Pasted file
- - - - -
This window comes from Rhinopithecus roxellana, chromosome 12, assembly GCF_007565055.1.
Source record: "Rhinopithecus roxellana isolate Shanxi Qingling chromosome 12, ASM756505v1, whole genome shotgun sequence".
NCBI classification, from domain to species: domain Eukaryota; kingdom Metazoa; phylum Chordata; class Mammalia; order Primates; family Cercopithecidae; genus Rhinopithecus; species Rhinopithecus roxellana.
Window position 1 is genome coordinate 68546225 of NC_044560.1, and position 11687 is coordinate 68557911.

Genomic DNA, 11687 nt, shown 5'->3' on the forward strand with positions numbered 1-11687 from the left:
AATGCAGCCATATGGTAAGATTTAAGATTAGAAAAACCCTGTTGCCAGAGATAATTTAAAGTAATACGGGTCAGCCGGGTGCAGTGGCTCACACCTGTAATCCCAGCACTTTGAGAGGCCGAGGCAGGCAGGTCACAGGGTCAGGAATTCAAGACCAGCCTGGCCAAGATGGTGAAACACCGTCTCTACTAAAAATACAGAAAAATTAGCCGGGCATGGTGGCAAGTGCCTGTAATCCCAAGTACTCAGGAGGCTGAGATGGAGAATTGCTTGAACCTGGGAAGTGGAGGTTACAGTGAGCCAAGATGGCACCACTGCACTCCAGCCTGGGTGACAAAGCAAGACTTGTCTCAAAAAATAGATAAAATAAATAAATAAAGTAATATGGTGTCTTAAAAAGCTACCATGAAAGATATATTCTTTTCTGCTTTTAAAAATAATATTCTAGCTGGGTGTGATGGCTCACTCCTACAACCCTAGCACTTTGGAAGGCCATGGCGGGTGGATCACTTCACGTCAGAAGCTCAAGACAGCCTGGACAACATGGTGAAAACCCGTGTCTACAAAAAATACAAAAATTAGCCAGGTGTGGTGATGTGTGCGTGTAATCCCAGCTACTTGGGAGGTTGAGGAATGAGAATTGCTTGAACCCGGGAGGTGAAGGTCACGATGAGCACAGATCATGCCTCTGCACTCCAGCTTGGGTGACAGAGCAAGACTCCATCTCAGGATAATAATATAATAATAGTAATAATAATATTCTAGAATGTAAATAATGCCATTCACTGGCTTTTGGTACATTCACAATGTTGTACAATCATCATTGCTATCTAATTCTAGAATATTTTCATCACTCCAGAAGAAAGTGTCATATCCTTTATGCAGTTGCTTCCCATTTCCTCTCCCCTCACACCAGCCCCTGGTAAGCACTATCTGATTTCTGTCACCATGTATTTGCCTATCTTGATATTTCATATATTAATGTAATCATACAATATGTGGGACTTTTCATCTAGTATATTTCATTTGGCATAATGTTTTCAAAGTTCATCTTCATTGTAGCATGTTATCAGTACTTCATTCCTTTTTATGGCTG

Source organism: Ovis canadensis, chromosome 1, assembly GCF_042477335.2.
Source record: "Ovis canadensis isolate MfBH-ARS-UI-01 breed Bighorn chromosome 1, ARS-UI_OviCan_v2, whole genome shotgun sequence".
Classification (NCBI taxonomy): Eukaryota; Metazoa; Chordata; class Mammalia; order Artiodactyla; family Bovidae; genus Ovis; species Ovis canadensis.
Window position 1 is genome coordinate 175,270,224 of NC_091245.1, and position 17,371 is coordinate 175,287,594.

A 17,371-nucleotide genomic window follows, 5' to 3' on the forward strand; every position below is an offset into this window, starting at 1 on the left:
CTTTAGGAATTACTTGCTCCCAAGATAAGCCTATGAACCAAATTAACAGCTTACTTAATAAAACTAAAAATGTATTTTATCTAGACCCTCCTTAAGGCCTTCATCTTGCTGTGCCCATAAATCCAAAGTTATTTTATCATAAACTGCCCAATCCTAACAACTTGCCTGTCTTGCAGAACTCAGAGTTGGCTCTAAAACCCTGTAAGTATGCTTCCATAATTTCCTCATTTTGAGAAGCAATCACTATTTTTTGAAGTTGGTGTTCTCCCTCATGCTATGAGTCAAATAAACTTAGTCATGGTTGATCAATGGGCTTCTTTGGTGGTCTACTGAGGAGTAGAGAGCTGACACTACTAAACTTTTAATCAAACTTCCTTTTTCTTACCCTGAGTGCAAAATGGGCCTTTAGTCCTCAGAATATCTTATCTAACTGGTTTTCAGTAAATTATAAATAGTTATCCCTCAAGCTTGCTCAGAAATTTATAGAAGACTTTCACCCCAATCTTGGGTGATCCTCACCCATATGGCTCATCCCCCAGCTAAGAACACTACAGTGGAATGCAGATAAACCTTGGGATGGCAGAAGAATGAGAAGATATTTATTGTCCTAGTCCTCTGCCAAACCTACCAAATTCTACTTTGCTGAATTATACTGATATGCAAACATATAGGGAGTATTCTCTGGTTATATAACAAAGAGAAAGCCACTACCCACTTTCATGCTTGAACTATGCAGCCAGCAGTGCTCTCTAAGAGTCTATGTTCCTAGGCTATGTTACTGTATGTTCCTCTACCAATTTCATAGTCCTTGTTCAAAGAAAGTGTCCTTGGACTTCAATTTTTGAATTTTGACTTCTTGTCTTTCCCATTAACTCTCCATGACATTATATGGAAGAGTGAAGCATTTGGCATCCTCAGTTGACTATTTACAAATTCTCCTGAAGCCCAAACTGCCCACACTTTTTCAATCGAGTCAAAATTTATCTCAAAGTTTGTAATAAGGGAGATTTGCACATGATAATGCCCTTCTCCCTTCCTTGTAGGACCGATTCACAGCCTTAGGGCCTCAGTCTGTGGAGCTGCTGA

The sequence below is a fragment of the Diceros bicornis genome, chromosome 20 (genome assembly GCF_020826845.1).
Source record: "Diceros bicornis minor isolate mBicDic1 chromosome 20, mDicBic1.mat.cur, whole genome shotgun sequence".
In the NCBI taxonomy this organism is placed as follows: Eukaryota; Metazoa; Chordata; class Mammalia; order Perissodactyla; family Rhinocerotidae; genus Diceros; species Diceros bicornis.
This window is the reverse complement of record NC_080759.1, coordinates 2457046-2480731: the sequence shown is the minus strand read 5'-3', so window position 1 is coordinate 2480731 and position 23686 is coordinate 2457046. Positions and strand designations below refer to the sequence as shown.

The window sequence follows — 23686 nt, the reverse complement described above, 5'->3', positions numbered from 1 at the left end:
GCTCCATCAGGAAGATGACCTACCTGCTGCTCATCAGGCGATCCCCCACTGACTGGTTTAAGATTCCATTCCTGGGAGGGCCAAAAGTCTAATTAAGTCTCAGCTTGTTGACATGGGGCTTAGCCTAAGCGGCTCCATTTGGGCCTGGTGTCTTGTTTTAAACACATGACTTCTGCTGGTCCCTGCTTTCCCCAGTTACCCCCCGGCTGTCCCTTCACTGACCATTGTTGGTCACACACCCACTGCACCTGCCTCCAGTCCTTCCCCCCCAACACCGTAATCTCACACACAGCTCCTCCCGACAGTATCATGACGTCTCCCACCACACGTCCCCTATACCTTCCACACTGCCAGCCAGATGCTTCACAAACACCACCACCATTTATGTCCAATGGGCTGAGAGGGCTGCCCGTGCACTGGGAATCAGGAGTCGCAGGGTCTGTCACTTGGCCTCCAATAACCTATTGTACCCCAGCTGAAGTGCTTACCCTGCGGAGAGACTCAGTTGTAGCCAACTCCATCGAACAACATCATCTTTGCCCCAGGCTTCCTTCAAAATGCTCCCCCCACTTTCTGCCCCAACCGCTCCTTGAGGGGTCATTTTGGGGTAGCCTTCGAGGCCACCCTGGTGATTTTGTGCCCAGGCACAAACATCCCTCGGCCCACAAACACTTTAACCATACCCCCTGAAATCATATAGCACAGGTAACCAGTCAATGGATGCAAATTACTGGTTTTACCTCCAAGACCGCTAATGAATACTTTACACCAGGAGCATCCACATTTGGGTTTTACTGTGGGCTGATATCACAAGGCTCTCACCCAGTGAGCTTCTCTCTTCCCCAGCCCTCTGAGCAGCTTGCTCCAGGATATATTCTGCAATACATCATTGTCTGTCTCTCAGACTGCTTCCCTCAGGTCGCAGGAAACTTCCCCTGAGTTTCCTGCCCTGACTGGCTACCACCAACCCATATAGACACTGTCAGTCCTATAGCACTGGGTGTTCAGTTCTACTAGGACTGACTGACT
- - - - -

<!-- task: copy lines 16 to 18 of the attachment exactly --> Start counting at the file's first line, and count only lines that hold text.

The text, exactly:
This window is the reverse complement of record NC_080759.1, coordinates 2457046-2480731: the sequence shown is the minus strand read 5'-3', so window position 1 is coordinate 2480731 and position 23686 is coordinate 2457046. Positions and strand designations below refer to the sequence as shown.

The window sequence follows — 23686 nt, the reverse complement described above, 5'->3', positions numbered from 1 at the left end:
GCTCCATCAGGAAGATGACCTACCTGCTGCTCATCAGGCGATCCCCCACTGACTGGTTTAAGATTCCATTCCTGGGAGGGCCAAAAGTCTAATTAAGTCTCAGCTTGTTGACATGGGGCTTAGCCTAAGCGGCTCCATTTGGGCCTGGTGTCTTGTTTTAAACACATGACTTCTGCTGGTCCCTGCTTTCCCCAGTTACCCCCCGGCTGTCCCTTCACTGACCATTGTTGGTCACACACCCACTGCACCTGCCTCCAGTCCTTCCCCCCCAACACCGTAATCTCACACACAGCTCCTCCCGACAGTATCATGACGTCTCCCACCACACGTCCCCTATACCTTCCACACTGCCAGCCAGATGCTTCACAAACACCACCACCATTTATGTCCAATGGGCTGAGAGGGCTGCCCGTGCACTGGGAATCAGGAGTCGCAGGGTCTGTCACTTGGCCTCCAATAACCTATTGTACCCCAGCTGAAGTGCTTACCCTGCGGAGAGACTCAGTTGTAGCCAACTCCATCGAACAACATCATCTTTGCCCCAGGCTTCCTTCAAAATGCTCCCCCCACTTTCTGCCCCAACCGCTCCTTGAGGGGTCATTTTGGGGTAGCCTTCGAGGCCACCCTGGTGATTTTGTGCCCAGGCACAAACATCCCTCGGCCCACAAACACTTTAACCATACCCCCTGAAATCATATAGCACAGGTAACCAGTCAATGGATGCAAATTACTGGTTTTACCTCCAAGACCGCTAATGAATACTTTACACCAGGAGCATCCACATTTGGGTTTTACTGTGGGCTGATATCACAAGGCTCTCACCCAGTGAGCTTCTCTCTTCCCCAGCCCTCTGAGCAGCTTGCTCCAGGATATATTCTGCAATACATCATTGTCTGTCTCTCAGACTGCTTCCCTCAGGTCGCAGGAAACTTCCCCTGAGTTTCCTGCCCTGACTGGCTACCACCAACCCATATAGACACTGTCAGTCCTATAGCACTGGGTGTTCAGTTCTACTAGGACTGACTGACT